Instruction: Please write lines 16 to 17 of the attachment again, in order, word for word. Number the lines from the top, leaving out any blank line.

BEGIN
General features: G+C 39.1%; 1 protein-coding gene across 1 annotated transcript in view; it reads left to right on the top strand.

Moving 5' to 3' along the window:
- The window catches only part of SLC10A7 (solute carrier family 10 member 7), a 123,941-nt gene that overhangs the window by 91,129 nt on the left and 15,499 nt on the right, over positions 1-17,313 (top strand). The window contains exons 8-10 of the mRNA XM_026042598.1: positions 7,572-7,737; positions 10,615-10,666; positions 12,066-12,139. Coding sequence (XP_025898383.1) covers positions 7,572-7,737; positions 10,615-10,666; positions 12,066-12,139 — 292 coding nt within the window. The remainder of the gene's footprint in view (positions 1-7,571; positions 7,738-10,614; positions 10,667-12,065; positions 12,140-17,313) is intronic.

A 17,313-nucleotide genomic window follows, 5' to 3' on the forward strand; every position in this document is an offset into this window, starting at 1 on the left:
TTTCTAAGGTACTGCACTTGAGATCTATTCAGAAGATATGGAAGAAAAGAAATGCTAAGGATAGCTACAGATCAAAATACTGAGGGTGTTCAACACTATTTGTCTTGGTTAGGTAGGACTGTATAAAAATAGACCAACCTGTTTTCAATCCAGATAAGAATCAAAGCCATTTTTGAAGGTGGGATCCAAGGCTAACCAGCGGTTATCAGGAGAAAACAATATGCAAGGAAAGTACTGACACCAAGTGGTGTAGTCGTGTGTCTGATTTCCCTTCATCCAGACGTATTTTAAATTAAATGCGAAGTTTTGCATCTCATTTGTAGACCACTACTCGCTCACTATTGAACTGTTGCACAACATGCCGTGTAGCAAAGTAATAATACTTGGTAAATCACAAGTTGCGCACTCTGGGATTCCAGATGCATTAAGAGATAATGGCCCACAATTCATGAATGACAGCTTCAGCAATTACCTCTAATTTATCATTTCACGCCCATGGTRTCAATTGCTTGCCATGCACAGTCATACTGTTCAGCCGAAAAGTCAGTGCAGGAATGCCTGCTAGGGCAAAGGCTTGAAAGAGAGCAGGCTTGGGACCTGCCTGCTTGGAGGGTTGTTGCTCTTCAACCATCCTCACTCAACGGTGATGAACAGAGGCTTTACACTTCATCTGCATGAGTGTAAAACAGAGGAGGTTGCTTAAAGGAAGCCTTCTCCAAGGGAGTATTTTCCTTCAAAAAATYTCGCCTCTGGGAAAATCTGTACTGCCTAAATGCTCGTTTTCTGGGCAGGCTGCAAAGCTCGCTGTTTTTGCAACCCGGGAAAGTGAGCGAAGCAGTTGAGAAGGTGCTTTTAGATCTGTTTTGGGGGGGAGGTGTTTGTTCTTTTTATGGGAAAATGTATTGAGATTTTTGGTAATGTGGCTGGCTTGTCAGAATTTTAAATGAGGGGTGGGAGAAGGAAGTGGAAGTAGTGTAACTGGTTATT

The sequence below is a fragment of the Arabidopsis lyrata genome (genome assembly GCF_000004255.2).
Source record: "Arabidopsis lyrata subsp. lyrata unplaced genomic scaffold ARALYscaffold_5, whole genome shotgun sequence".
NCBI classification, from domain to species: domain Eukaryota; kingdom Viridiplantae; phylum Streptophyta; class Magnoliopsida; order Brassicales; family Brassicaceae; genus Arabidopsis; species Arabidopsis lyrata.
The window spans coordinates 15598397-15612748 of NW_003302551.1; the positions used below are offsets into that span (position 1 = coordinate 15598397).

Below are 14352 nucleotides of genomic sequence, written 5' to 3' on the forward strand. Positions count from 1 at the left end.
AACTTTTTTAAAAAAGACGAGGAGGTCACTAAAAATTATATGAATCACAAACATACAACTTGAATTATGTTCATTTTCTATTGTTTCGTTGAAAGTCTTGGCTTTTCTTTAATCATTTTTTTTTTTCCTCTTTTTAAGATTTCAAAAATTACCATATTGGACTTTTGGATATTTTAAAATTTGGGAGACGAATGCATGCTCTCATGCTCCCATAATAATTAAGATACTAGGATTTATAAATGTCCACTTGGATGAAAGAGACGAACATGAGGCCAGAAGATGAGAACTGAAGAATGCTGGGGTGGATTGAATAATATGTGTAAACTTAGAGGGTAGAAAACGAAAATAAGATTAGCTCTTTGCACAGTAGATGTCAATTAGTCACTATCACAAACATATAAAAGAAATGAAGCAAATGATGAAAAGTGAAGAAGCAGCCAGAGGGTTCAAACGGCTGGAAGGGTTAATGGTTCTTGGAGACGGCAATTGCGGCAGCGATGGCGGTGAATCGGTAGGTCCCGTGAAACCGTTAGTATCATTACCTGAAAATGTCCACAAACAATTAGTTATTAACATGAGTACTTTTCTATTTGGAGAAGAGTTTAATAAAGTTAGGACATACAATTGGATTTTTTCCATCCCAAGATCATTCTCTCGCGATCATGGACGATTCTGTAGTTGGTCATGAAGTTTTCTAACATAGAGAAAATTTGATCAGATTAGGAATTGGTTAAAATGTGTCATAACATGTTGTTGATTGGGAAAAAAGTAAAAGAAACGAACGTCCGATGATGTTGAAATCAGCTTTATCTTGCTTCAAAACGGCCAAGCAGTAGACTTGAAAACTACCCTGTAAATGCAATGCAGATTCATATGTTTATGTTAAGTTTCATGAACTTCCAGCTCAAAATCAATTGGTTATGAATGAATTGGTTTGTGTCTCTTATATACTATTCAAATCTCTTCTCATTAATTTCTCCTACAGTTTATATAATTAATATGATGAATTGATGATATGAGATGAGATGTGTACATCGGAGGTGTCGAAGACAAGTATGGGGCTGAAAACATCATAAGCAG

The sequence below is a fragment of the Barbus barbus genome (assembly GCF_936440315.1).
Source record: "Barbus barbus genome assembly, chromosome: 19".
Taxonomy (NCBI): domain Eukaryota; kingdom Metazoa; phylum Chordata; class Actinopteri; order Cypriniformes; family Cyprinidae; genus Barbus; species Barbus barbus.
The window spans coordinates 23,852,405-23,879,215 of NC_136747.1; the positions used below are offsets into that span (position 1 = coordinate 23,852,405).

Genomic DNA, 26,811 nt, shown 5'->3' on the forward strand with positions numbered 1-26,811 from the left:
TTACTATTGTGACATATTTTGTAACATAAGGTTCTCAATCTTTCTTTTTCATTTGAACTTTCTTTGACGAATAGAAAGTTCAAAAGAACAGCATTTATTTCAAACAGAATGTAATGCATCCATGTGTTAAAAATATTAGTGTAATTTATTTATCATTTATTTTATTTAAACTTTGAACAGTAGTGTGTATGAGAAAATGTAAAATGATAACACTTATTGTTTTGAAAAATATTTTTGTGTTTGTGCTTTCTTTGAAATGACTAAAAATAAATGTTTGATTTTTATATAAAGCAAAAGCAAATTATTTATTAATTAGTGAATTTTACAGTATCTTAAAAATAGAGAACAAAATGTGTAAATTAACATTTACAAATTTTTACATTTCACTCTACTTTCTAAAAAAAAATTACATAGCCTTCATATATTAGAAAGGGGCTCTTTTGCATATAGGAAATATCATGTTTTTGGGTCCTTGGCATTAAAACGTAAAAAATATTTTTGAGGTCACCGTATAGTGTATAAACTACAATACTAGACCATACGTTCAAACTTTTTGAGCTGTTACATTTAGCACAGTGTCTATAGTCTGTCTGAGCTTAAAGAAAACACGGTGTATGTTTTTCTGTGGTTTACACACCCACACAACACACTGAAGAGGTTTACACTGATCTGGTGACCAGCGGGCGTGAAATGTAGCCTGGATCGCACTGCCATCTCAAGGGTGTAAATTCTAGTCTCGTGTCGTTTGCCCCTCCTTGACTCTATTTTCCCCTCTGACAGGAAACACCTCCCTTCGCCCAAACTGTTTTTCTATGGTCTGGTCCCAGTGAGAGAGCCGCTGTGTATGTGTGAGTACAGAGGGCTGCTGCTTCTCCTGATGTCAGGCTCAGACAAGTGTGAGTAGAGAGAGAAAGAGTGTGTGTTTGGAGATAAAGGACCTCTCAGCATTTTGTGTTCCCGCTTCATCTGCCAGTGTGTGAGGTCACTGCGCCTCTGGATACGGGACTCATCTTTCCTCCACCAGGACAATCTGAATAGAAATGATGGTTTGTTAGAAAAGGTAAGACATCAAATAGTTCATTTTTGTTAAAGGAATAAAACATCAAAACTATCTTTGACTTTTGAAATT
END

Genomic DNA, 26,811 nt, shown 5'->3' on the forward strand with positions numbered 1-26,811 from the left:
TTACTATTGTGACATATTTTGTAACATAAGGTTCTCAATCTTTCTTTTTCATTTGAACTTTCTTTGACGAATAGAAAGTTCAAAAGAACAGCATTTATTTCAAACAGAATGTAATGCATCCATGTGTTAAAAATATTAGTGTAATTTATTTATCATTTATTTTATTTAAACTTTGAACAGTAGTGTGTATGAGAAAATGTAAAATGATAACACTTATTGTTTTGAAAAATATTTTTGTGTTTGTGCTTTCTTTGAAATGACTAAAAATAAATGTTTGATTTTTATATAAAGCAAAAGCAAATTATTTATTAATTAGTGAATTTTACAGTATCTTAAAAATAGAGAACAAAATGTGTAAATTAACATTTACAAATTTTTACATTTCACTCTACTTTCTAAAAAAAAATTACATAGCCTTCATATATTAGAAAGGGGCTCTTTTGCATATAGGAAATATCATGTTTTTGGGTCCTTGGCATTAAAACGTAAAAAATATTTTTGAGGTCACCGTATAGTGTATAAACTACAATACTAGACCATACGTTCAAACTTTTTGAGCTGTTACATTTAGCACAGTGTCTATAGTCTGTCTGAGCTTAAAGAAAACACGGTGTATGTTTTTCTGTGGTTTACACACCCACACAACACACTGAAGAGGTTTACACTGATCTGGTGACCAGCGGGCGTGAAATGTAGCCTGGATCGCACTGCCATCTCAAGGGTGTAAATTCTAGTCTCGTGTCGTTTGCCCCTCCTTGACTCTATTTTCCCCTCTGACAGGAAACACCTCCCTTCGCCCAAACTGTTTTTCTATGGTCTGGTCCCAGTGAGAGAGCCGCTGTGTATGTGTGAGTACAGAGGGCTGCTGCTTCTCCTGATGTCAGGCTCAGACAAGTGTGAGTAGAGAGAGAAAGAGTGTGTGTTTGGAGATAAAGGACCTCTCAGCATTTTGTGTTCCCGCTTCATCTGCCAGTGTGTGAGGTCACTGCGCCTCTGGATACGGGACTCATCTTTCCTCCACCAGGACAATCTGAATAGAAATGATGGTTTGTTAGAAAAGGTAAGACATCAAATAGTTCATTTTTGTTAAAGGAATAAAACATCAAAACTATCTTTGACTTTTGAAATT